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High on the Hog

The national infatuation with pork has reached Jewish cuisine, prohibitions notwithstanding

Lisa Keys
February 05, 2010
(From Pigs: Breeds and Management, by Sanders Spencer (Vinton & Company, 1897))
(From Pigs: Breeds and Management, by Sanders Spencer (Vinton & Company, 1897))

Utopia Bagels in Queens is known for its bacon-flecked egg bagel. In Manhattan, the restaurant JoeDoe boasts a sandwich called the “Conflicted Jew”—a concoction made with a bacon, challah, and chopped liver. During Hanukkah, the website YumSugar suggested frying latkes in bacon fat. And, last year Top Chef winner Ilan Hall opened his Los Angeles restaurant, The Gorbals, and made a splash with bacon-wrapped matzo balls, pork belly braised in Manischewitz, and Israeli couscous pudding with bacon brittle.

“Pork has become very much in vogue,” says food writer Ed Levine. “It tastes good. People can cook with it easily; you can make pork chops or roasts, or you can cook with bacon—and bacon makes everything taste better. You can’t do the same thing with chicken.” But for Jewish chefs and foodies, such an indulgence is more complicated. Though the rules of kashrut forbid pork consumption, the advent of a bacon-cream cheese shmear, to choose instead of lox spread, suggests that adherence to anti-pork restriction is hardly what it used to be.

We’re living in an era of “post-modern food,” says Hasia Diner, a professor of American Jewish history at New York University and the author of Hungering for America: Italian, Irish and Jewish Foodways in the Age of Migration. The trayf-meets-traditional combinations are just another example of a phenomenon that includes “jalapeno-Jack rugelach, chocolate chip bagels and, frankly, Tandoori salmon,” she says. “Show me a salmon that went anywhere near India.”

The particular mix of Jewish cuisine and pork is “part of the increasingly porous world we live in,” Diner says. “The idea is that things don’t have to be in fixed boxes: X is Jewish so it can’t have pork; Y is Italian so it can’t have pineapple and tuna. All of these are now open to the creativity and predilections of whomever wants to make or consume them.”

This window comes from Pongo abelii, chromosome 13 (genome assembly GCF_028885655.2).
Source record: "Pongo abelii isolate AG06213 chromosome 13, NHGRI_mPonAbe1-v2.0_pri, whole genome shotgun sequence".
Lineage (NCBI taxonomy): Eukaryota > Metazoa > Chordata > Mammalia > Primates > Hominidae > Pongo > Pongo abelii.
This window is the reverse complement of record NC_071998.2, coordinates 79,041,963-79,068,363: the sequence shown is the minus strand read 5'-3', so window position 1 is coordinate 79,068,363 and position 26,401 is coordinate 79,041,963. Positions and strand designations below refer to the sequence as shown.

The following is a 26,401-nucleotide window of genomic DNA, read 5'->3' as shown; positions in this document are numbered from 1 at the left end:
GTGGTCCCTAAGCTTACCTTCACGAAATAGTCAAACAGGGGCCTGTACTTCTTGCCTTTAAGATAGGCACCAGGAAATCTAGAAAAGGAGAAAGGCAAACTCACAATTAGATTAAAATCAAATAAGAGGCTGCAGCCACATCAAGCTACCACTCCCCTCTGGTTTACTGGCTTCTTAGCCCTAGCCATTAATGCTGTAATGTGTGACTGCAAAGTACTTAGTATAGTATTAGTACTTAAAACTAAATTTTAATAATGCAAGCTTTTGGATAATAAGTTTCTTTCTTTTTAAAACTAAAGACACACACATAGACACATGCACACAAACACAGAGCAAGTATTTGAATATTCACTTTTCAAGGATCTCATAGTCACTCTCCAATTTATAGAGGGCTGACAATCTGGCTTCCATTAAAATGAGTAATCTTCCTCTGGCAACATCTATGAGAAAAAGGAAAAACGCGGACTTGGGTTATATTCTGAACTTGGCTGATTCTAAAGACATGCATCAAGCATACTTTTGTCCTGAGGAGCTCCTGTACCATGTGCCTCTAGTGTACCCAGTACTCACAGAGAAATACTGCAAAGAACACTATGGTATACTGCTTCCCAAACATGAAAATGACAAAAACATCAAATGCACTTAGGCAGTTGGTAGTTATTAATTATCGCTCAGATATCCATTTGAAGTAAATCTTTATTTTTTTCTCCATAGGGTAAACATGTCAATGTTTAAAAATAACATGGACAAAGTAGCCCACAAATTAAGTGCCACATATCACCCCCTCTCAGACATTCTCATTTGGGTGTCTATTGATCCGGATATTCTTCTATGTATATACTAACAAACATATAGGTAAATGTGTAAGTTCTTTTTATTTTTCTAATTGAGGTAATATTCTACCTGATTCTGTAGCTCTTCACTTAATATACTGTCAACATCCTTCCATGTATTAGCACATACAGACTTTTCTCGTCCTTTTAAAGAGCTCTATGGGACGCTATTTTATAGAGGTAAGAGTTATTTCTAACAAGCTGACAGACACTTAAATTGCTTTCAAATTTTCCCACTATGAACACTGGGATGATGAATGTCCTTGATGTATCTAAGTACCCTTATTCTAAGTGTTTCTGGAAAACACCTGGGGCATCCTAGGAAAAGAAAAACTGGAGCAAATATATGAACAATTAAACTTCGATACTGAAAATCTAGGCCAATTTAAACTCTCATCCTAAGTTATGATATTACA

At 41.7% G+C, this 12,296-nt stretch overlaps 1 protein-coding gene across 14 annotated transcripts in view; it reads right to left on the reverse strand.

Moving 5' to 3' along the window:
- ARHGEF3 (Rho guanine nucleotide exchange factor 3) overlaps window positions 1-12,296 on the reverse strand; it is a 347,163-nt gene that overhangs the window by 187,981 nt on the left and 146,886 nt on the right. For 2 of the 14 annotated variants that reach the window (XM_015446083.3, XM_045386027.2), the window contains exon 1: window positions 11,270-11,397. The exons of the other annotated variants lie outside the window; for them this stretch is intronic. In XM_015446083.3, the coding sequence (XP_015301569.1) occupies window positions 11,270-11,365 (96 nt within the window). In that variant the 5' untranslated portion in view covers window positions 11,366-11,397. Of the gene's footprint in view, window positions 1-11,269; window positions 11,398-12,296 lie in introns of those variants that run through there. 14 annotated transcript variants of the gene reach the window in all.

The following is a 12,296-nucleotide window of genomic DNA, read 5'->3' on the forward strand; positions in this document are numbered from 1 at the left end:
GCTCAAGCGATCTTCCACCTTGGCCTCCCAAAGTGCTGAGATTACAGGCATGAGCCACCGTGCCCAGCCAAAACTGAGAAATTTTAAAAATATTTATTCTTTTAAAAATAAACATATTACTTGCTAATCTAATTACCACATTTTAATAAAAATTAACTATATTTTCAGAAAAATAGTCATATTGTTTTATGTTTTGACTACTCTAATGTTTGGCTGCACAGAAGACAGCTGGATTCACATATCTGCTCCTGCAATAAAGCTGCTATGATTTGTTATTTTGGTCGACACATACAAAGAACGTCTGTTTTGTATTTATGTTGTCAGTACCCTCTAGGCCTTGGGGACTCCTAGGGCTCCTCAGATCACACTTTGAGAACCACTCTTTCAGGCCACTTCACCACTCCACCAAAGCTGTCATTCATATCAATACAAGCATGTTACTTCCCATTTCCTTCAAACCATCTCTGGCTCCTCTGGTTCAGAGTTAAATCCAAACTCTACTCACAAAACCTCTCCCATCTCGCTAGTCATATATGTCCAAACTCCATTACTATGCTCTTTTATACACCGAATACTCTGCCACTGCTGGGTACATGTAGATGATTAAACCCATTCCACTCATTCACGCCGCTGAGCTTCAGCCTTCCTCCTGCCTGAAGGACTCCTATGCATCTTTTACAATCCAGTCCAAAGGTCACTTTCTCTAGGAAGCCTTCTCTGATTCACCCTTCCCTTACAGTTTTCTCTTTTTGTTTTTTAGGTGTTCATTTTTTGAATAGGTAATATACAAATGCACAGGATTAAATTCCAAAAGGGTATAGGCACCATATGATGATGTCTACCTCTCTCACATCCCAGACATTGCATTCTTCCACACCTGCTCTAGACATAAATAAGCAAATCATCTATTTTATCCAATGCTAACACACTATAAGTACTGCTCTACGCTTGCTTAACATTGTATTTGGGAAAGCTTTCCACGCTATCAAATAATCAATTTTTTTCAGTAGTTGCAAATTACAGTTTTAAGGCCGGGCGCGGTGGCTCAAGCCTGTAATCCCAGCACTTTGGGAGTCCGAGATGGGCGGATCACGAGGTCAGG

Not everybody does. For Gil Marks, a kosher-observant rabbi, chef, and cookbook writer, “the thought of a bacon bagel sort of turns the stomach,” he says. “Not just from the religious perspective—though there is that—but from a sociological perspective. It’s like an American eating a horse.”

Nonetheless, Marks, at work on an encyclopedia of Jewish food due out this summer, sees a bright side to the heretical trend. “You always retain your roots, to a certain extent, no matter how hard we try to reject them,” he says. “No matter how assimilated you are, certain things draw you back—like comfort food and nostalgia for childhood; when you were sick you got homemade chicken soup with matzo balls. By adapting these foods, you’re embracing them in a certain way, without totally embracing them.”

And to many Jews, the allure of pork is simply irresistible. “It’s the ultimate taboo,” says Dan Levine, who as “Porky LeSwine” is the co-founder of, dedicated to news about North Carolina pork barbecue, a topic which enjoys religious-like devotion. “Where we live, pork is in so many dishes,” says the Chapel Hill resident. “It’s a flavoring ingredient in everything from vegetables to cornbread.”

The “ultimate taboo” also makes a great marketing tool. “It gives us a bit of identity and sets us apart in the barbecue world,” says David Rosen, a co-founder of Jubon’s, a competitive barbecue-making enterprise with a name that plays on the words “Jew” and “Ubon’s,” the Yazoo City, Mississippi, barbecue restaurant that mentored the team. The team mascot is a yarmulke-wearing pig, and its slogan is, “At least the salt is kosher.” “It’s a little controversial, but so what?” Rosen says. “We’re not out to offend.”

This movement evolved thanks, in part, to the increased prominence of celebrity chefs, says Heather Lauer, author of Bacon: A Love Story: A Salty Survey of Everybody’s Favorite Meat. “Now we’re watching more cooking shows and doing more cooking at home,” she says. “Bacon is a secret weapon in the kitchen.” The Internet, too, plays a role in selling artisinal pork producers as well as purveyors of products like bacon mints and bacon-print shoes.

Others are less tolerant of the combination. “It’s sacrilege, in my opinion, and disrespectful of the tradition,” says David Sax, the author of Save the Deli: In Search of Perfect Pastrami, Crusty Rye, and the Heart of Jewish Delicatessen. “Jewish food was defined by the fact that it was made in this way, and didn’t have these certain products.” And this month, Hall says, he got his first piece of “hate mail” from someone who called his creations “a cheap thrill.”

But such rebukes have failed to slow this trend. Jubon’s is winning accolades at barbecue contests across the country for their slow-cooked pork ribs, and a retired Israeli cardiologist named Eli Landau is self-publishing an entire cookbook devoted to pork, allegedly Israel’s first.

Jews eating pork, as Hasia Diner points out, is simply a fact of modern life. Moreover, there’s nothing particularly “traditional” about, say, cinnamon raisin bagels, either. “There are people who believe there is a clear boundary between ‘authentic’ and ‘inauthentic,’ ” she says. “But what we think is authentic was once brand new. Culture is always being reinvented, and every time it has a certain contentiousness to it.”

Lisa Keys is a freelance journalist in New York City.

Lisa Keys is a New York City-based writer and editor.

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